The next time you think of starting your first business venture, we have two words for you: Food and franchise. Experts say, you can even do that while you are living abroad, including Europe, so long as you’ve done your research and hired the right people.
According to the Philippine Franchise Association (PFA), the franchising model provides “high success rate” mainly because it allows a franchisee to benefit from the experience and wisdom gained by the concept originator.
Abby Alcaide, consultant at Filtrepeneur Franchise, Inc, agrees, “This [franchising] is already a proven formula which has already earned the business some confidence.”
But why food?
Alcaide says that food, being a basic necessity, quickly finds a ready market. “You don’t even need to sales talk people into buying your products. You can simply stand on the side waiting for a buyer to come to you,” says Alcaide.
Alcaide adds that there are various brands to choose from depending on your budget and interest.
For example, the Philippines’ number one burger chain Jollibee would cost a potential franchisee from P15 to 30 million inclusive of the costs in putting up a branch.
Meanwhile, smaller brands like fresh fruit shake marketer Big Chill charges franchise fee starting at P750,000, depending on the size and type of store.
“The franchise package includes location feasibility study, site inspection with market analysis, landlord negotiation and tenancy agreement oversight, shop financial planning and budgets, in house training of initial crew, and shop opening assistance among others,” says Phil Oakden, head of Big Chill.
Those with limited budget can choose from a slew of options. Filtrepeneur Franchise, Inc., (www. franchisefoodcarts.com) has at least 15 food franchising brands catering to those with small capital.
Alcaide says that about 70 percent of the company’s franchisees are returning Filipino expats from the Middle-east and Asian countries. They’ve had inquiries from the US, especially those who are working as nurses or physical therapists.
Franchising on a budget
A food cart franchise can cost as low as P25,000 already including the typical equipment to run the business as well as staff training.
“Franchisees are given training on managing their businesses which includes bookkeeping and taxing matters, which is also covered during the consultation phase, ahead of the actual training,” says Alcaide.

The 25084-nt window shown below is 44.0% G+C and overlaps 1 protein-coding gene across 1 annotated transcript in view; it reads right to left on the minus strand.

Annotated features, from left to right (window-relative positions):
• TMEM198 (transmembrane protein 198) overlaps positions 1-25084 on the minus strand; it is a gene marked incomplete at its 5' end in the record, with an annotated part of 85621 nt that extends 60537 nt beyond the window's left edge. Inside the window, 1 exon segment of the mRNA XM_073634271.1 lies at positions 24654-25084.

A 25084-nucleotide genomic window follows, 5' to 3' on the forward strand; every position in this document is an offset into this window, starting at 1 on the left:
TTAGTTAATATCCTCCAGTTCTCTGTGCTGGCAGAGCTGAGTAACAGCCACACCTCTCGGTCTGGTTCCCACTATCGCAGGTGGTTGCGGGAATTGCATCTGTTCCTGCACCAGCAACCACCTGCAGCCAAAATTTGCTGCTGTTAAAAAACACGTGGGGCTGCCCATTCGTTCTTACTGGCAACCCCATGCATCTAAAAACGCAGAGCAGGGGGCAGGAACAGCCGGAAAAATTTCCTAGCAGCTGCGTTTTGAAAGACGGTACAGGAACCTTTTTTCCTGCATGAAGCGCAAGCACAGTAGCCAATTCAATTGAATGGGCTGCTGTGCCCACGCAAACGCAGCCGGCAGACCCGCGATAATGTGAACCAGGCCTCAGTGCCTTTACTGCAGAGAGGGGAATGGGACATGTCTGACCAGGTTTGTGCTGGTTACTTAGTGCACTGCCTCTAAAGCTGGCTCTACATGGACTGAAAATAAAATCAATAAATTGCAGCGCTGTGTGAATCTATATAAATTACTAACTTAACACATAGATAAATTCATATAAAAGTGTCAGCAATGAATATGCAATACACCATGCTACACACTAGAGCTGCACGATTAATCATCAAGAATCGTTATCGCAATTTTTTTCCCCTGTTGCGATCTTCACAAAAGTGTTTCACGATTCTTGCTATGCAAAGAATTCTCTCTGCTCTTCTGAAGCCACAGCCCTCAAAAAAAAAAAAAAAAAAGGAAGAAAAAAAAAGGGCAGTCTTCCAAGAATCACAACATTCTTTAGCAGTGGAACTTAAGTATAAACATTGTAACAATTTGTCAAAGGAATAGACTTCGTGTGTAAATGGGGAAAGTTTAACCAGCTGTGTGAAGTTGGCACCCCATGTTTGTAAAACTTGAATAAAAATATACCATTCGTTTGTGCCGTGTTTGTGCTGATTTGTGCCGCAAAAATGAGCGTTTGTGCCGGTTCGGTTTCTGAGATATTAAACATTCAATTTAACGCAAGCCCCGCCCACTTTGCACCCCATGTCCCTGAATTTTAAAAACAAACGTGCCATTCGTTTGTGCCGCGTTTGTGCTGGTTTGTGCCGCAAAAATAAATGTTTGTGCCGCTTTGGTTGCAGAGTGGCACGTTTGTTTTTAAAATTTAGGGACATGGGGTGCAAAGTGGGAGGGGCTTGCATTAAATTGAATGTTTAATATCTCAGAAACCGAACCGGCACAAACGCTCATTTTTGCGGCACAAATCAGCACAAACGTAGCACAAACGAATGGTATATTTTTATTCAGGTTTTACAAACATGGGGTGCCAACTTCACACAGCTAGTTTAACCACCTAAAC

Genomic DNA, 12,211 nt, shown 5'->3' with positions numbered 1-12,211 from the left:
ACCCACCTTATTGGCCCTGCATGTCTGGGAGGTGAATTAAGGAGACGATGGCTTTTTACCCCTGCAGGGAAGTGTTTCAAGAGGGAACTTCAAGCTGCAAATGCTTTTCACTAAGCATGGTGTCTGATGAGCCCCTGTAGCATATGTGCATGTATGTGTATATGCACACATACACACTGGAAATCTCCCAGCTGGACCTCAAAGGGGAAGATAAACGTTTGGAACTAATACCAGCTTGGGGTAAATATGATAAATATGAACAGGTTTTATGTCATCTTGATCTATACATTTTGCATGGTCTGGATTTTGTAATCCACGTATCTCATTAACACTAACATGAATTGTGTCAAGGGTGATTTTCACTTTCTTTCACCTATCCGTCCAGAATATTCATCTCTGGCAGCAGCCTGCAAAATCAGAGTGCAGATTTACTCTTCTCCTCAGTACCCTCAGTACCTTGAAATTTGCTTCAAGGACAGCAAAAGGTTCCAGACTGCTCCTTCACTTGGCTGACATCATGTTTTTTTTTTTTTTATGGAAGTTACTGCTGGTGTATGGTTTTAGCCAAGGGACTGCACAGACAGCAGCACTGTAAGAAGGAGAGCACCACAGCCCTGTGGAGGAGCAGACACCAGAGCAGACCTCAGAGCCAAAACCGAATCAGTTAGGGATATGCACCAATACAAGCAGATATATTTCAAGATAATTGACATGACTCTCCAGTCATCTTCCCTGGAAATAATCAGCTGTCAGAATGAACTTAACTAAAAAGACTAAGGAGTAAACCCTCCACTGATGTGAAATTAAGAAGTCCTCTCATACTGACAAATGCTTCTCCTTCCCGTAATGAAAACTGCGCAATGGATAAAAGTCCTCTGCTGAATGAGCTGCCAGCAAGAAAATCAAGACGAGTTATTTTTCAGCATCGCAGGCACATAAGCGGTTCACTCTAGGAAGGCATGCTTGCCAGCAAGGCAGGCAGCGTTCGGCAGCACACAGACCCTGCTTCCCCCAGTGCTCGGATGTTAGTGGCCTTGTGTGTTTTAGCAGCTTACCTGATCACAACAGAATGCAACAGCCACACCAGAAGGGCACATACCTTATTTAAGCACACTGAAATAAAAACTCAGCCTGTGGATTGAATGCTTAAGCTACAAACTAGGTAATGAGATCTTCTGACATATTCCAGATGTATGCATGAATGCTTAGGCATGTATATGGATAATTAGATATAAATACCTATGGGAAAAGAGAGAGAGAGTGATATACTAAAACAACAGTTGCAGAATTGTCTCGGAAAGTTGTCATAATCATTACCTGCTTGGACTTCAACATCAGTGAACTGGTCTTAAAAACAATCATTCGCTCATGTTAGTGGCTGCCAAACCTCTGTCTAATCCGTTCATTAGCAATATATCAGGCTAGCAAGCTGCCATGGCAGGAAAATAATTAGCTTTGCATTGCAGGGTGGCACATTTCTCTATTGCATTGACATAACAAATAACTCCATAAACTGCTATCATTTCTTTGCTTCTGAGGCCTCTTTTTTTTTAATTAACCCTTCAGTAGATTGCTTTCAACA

The training has to be attended by the franchisee and its staff, usually one or two, before they are allowed to operate the business.
“We make sure that the business owner and their staff are well-informed about what to expect in their franchise business before they are given the business package which include the food cart, signage and equipment,” explains Alcaide.
As an added security to the business operation, Filtrepreneur makes sure that the location of the franchise doesn’t compete with the company’s other brands.
“We also have locators that can suggest viable locations for a franchise applicant if they still don’t have an idea where to put their business,” says Alcaide.
On top of the franchise fee, a franchisee have to spend for utilities as well as staff salaries and rent which will be part of the business’ monthly operational cost. If the business is good, a franchise, according to Alcaide, can produce return on investment in two months on the average.
Alcaide says that a typical franchise needs to generate sales of at least P2,500 a day in order to recoup expenses, assuming rent is P10,000 a month.
“Of course business profitability depends on location. When the business is ideally located, return on investments can also be achieved as early as one month,” notes Alcaide.
PFA shares the following guidelines for those interested in venturing into the business:
1. Ask yourself why you want to own a franchise;
2. Look for opportunities that are in harmony with you and that greatly interests you;
3. Do your own research to have a complete understanding of the business, track record of the franchisor, and your personal resources, among others;
4. Look into the product or service and what makes it stand out among other businesses; and
5. Make sure that to get a good site selection. Ask a franchisor about the territory rights.
PFA also conducts seminar on wise franchise investment in partnership with Philippine embassies/consulates abroad.
This article was first published in the 3rd edition of The Filipino Expat Magazine.
Ruelle Albert Castro is a career journalist, learning the ropes of being the typical streetsmart guy. Part-cynic, part-optimist, story-telling (or chronicling your story) is his business.